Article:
Bangladesh incurs loss of $1b every year: WB

The sea remains rough as the cyclone Sitrang has turned into a powerful cyclone. The picture was taken from Akmalali road in Chattogram on 24 October.File photo

The country is incurring a loss of one billion dollars every year due to the cyclone that may increase further as the number of the cyclones is increasing.

Besides, Gross Domestic Production (GDP) may reduce by nine per cent.

This data was revealed in a report titled ‘Country climate and development’ by the World Bank (WB).

Two trees were uprooted on the road in Narayanganj due to squally wind under the influence of severe cyclonic storm Sitrang on Monday night
File Photo

The WB came up with this report on Monday at an event at a hotel in the capital where climate change experts and the researchers were present.

The keynote paper was presented by World Bank's vice-president for South Asia Martin Reiser.

The report said nearly 13 million people will be displaced by 2050 due to climate change. During the timeframe, GDP in the agriculture sector could decrease by one third per cent. Bangladesh would need US Dollar 12.5 billion per year in tackling the climate-related crisis.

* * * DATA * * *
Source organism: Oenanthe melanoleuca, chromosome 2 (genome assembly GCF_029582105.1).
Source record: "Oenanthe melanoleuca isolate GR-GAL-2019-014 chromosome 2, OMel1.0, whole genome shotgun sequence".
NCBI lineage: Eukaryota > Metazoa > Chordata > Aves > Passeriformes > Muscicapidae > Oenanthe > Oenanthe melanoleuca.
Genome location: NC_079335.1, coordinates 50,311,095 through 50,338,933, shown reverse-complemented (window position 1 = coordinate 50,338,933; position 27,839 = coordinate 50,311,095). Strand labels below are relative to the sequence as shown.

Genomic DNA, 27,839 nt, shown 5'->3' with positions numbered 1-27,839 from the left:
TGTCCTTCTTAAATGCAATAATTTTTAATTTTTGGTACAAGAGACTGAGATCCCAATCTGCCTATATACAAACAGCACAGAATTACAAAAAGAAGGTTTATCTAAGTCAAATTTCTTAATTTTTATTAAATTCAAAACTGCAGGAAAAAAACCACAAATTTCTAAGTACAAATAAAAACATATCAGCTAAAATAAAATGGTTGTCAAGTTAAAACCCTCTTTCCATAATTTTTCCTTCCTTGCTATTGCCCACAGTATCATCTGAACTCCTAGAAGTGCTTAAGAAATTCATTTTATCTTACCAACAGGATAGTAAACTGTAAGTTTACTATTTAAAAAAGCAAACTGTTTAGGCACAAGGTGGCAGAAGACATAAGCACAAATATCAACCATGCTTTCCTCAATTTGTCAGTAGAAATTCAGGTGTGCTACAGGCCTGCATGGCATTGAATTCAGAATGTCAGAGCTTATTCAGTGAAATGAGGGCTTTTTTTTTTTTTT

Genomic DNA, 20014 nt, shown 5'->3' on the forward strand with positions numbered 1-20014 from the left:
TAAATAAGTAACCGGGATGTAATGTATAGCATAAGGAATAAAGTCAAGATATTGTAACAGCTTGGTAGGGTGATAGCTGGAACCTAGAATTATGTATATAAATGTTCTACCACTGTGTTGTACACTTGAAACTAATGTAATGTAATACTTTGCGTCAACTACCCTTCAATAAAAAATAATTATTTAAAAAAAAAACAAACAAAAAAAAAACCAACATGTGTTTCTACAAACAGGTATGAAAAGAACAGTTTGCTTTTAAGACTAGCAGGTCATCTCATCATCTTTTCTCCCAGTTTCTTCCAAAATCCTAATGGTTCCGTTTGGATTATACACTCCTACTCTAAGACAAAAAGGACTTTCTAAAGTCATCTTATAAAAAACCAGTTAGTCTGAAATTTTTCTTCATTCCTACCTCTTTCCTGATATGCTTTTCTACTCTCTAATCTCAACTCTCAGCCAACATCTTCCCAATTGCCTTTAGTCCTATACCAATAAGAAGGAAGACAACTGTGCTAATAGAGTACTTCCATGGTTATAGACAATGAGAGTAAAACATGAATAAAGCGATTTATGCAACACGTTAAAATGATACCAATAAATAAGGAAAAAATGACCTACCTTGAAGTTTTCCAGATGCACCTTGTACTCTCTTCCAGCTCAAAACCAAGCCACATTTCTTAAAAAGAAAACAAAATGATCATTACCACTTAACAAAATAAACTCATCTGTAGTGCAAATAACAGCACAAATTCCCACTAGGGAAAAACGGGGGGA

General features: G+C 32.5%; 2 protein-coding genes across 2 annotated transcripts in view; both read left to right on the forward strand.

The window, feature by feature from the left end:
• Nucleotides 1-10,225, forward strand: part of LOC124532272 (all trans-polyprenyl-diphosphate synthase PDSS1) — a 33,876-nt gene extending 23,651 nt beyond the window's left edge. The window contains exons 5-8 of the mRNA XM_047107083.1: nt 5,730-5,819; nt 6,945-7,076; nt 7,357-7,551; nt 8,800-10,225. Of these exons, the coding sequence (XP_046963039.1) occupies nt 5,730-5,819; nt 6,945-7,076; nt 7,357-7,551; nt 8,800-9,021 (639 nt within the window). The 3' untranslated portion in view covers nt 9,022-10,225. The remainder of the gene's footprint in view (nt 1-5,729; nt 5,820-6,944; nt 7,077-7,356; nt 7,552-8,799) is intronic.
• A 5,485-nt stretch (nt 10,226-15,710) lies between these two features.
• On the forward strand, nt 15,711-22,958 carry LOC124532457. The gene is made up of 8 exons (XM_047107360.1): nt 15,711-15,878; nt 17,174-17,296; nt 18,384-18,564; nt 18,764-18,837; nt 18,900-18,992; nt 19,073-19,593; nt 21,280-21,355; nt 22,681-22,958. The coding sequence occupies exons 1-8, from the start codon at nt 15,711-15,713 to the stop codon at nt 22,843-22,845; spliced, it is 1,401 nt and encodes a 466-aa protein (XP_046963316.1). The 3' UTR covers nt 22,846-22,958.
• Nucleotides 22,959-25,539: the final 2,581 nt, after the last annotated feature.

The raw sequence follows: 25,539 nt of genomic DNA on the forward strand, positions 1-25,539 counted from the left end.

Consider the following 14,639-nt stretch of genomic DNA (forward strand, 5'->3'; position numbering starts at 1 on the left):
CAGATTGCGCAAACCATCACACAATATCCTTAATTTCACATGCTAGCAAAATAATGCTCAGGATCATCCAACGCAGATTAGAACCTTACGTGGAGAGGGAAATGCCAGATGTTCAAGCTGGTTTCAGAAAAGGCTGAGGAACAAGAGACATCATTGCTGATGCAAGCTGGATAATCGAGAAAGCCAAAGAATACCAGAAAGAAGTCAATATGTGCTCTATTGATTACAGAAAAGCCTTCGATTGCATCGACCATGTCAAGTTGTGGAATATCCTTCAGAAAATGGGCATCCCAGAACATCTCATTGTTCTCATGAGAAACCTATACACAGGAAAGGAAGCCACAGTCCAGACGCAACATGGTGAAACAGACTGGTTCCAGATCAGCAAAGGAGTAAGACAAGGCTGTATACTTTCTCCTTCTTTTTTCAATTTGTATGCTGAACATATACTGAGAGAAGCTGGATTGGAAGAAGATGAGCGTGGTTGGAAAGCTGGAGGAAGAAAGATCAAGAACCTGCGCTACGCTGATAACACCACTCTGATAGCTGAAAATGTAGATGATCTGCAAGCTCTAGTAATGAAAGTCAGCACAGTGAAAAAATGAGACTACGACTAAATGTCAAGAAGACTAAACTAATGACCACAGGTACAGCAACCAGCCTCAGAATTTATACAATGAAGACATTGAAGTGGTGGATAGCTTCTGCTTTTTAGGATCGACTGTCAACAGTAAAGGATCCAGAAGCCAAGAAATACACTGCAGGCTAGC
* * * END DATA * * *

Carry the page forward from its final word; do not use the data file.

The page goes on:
Locals repair an embankment damaged in the cyclone. The picture was taken from Koira in Khulna on 25 October.
File Photo

It claimed environment pollution, particularly air pollution, lack of drinkable water, sanitation and health guidelines, are responsible for 32 per cent of deaths in the country.

The sea level could rise by 27 cm or higher if the temperature of the country increases by 1.5 degree Celsius coupled with the rise of rainfall by four per cent. It would result in losses in the coast worth US dollar 3 million per year, the WB report added.        

Mofizul Islam of Chewakhali village in Dhania union of Bhola sadar died after an uprooted tree fell on his house due to the strong wind caused by the cyclone
File Photo

The report said climate change may wreak havoc on four regions of the country: Varendra, hill, coastal and haor. In terms of districts, the western Mymensingh, eastern Rangpur and southern Khulna are  considered as the highly risk-prone area in the climate change. 

The residents of the disaster-prone areas will have to increase their capacity in tackling the situation, the report suggested.         

Martin Reiser said Bangladesh has played a pioneering role in adaptation and disaster management. However, as the climate risk is increasing, it is imperative to boost the efforts of adaptation.